Poly(L-lysine)-g-poly(ethylene glycol) layers on metal oxide surfaces: Attachment mechanism and effects of polymer architecture on resistance to protein adsorption

Gregory L. Kenausis, Janos Vörös, Donald L. Elbert, Ningping Huang, Rolf Hofer, Laurence Ruiz-Taylor, Marcus Textor, Jeffrey A. Hubbell, Nicholas D. Spencer

Research output: Contribution to journalArticlepeer-review

564 Scopus citations

Abstract

The generation of surfaces and interfaces that are able to withstand protein adsorption is a major challenge in the design of blood-contacting materials for both medical implants and bioaffinity sensors. Poly(ethylene glycol)-derived materials are generally considered to be particularly effective candidates for the fabrication of protein-resistant materials. Most metallic biomaterials are covered by a protective, stable oxide film; converting such oxide surfaces, which are known to strongly interact with proteins, into noninteractive surfaces requires a specific design of the surface/interface architecture. A class of copolymers based on poly(L-lysine)-g-poly(ethylene glycol) (PLL-g-PEG) was found to spontaneously adsorb from aqueous solutions onto several metal oxide surfaces, such as TiO2, Si0.4Ti0.6O2, and Nb2O5, as measured by the in situ optical waveguide lightmode spectroscopy technique and by ex situ X-ray photoelectron spectroscopy. The resulting adsorbed layers are highly effective in reducing the adsorption both of blood serum and of individual proteins such as fibrinogen, which is known to play a major role in the cascade of events that lead to biomaterial-surface-induced blood coagulation and thrombosis. Adsorbed protein levels as low as <5 ng/cm2 could be achieved for an optimized polymer architecture. The modified surfaces are stable to desorption under flow conditions at 37 °C and pH 7.4 in HEPES [4-(2-hydroxyethyl)piperazine-1-ethanesulfonic acid] and PBS (phosphate-buffered saline) buffers. The adsorbed layer of copolymer is thought to form a comblike structure at the surface, with positively charged primary amine groups of the PLL bound to the negatively charged metal oxide surface, while the hydrophilic and uncharged PEG side chains are exposed to the solution phase. Copolymer architecture is an important factor in the resulting protein resistance; it is discussed on the basis of packing-density considerations and the corresponding radii of gyration of the different PEG chain lengths studied. This surface functionalization technology is believed to be of value for use in both the biomaterial and biosensor areas, as the chosen macromolecules are biocompatible and the application is straightforward and cost-effective.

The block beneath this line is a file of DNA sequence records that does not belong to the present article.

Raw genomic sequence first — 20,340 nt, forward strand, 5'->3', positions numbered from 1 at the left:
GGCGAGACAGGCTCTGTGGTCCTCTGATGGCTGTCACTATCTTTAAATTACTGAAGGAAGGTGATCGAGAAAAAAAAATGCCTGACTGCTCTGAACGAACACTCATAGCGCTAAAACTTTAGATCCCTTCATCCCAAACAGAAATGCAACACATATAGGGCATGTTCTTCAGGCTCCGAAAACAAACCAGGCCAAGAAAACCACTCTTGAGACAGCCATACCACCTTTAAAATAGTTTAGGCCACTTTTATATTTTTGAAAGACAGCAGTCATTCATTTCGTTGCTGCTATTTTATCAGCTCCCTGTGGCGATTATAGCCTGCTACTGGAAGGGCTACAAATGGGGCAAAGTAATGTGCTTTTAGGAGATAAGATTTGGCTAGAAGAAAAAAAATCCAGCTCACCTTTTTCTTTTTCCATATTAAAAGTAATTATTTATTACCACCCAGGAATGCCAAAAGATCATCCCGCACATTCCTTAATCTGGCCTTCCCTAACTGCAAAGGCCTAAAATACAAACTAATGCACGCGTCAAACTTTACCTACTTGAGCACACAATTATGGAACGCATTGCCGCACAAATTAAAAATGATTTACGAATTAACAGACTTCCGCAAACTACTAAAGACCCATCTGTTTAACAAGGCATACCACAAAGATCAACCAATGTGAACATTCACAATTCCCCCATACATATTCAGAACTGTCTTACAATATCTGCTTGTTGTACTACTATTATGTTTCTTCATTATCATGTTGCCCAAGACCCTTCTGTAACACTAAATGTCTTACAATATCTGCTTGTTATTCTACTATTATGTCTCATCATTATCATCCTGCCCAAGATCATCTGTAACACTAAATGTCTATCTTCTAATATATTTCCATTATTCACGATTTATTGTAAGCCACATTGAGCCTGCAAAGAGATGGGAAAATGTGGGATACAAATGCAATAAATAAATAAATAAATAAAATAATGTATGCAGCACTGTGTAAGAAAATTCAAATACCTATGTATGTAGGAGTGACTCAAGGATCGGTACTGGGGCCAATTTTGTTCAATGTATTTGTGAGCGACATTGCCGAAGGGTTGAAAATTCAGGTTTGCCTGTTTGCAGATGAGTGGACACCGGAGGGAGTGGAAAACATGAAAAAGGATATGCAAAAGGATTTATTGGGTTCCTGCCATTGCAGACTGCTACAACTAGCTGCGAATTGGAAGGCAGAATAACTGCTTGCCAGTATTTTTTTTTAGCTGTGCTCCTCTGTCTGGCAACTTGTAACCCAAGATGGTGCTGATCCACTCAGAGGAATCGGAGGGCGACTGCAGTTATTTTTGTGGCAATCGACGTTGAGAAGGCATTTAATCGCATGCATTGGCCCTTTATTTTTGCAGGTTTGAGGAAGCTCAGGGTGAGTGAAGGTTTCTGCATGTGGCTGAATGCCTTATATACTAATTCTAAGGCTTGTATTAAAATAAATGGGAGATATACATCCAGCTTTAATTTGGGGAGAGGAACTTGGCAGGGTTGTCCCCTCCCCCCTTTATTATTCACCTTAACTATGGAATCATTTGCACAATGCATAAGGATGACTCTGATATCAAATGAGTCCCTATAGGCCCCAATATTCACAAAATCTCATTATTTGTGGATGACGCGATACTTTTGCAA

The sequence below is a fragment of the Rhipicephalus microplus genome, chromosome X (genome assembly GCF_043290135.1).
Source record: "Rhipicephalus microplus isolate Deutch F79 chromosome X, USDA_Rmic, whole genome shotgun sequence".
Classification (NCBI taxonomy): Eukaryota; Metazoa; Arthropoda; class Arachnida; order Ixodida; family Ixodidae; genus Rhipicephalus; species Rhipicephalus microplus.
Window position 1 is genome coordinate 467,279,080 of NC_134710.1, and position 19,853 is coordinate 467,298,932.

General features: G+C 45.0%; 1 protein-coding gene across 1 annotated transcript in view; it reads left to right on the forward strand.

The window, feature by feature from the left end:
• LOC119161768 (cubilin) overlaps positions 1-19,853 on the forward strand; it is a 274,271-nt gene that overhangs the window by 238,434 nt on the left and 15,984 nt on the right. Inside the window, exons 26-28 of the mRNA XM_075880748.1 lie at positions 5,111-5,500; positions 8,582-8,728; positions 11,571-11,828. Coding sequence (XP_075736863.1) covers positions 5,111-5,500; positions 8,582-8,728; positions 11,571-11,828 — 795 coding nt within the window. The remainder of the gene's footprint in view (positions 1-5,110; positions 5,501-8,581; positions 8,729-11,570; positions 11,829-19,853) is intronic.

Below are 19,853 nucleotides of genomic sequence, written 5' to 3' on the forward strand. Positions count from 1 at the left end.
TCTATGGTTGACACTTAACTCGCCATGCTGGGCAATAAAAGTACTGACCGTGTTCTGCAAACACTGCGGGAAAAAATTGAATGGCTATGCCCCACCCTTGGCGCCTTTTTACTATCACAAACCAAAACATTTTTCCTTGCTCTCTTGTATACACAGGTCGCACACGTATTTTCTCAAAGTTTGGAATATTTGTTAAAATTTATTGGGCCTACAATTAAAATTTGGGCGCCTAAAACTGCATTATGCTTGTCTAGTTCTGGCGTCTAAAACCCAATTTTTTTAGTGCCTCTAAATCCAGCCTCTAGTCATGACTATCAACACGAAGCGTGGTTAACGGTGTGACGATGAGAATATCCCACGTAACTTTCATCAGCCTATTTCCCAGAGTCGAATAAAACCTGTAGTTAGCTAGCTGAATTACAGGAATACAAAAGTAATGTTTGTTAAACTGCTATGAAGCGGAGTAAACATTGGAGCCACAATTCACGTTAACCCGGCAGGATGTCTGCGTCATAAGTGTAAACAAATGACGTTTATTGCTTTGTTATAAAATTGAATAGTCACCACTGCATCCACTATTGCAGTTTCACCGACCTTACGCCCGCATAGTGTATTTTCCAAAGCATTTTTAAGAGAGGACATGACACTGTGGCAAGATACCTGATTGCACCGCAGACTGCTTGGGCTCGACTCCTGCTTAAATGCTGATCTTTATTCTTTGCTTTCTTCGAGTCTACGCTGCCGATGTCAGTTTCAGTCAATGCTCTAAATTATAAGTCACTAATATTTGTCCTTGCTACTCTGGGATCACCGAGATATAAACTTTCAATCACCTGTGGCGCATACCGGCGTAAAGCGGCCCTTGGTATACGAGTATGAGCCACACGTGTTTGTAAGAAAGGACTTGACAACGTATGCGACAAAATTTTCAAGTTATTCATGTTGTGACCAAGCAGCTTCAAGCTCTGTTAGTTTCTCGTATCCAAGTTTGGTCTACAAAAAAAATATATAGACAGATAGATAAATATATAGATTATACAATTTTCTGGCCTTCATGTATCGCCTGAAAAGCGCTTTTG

Original languageEnglish (US)
Pages (from-to)3298-3309
Number of pages12
JournalJournal of Physical Chemistry B
Volume104
Issue number14
DOIs
StatePublished - Apr 13 2000

ASJC Scopus subject areas

  • Physical and Theoretical Chemistry
  • Surfaces, Coatings and Films
  • Materials Chemistry

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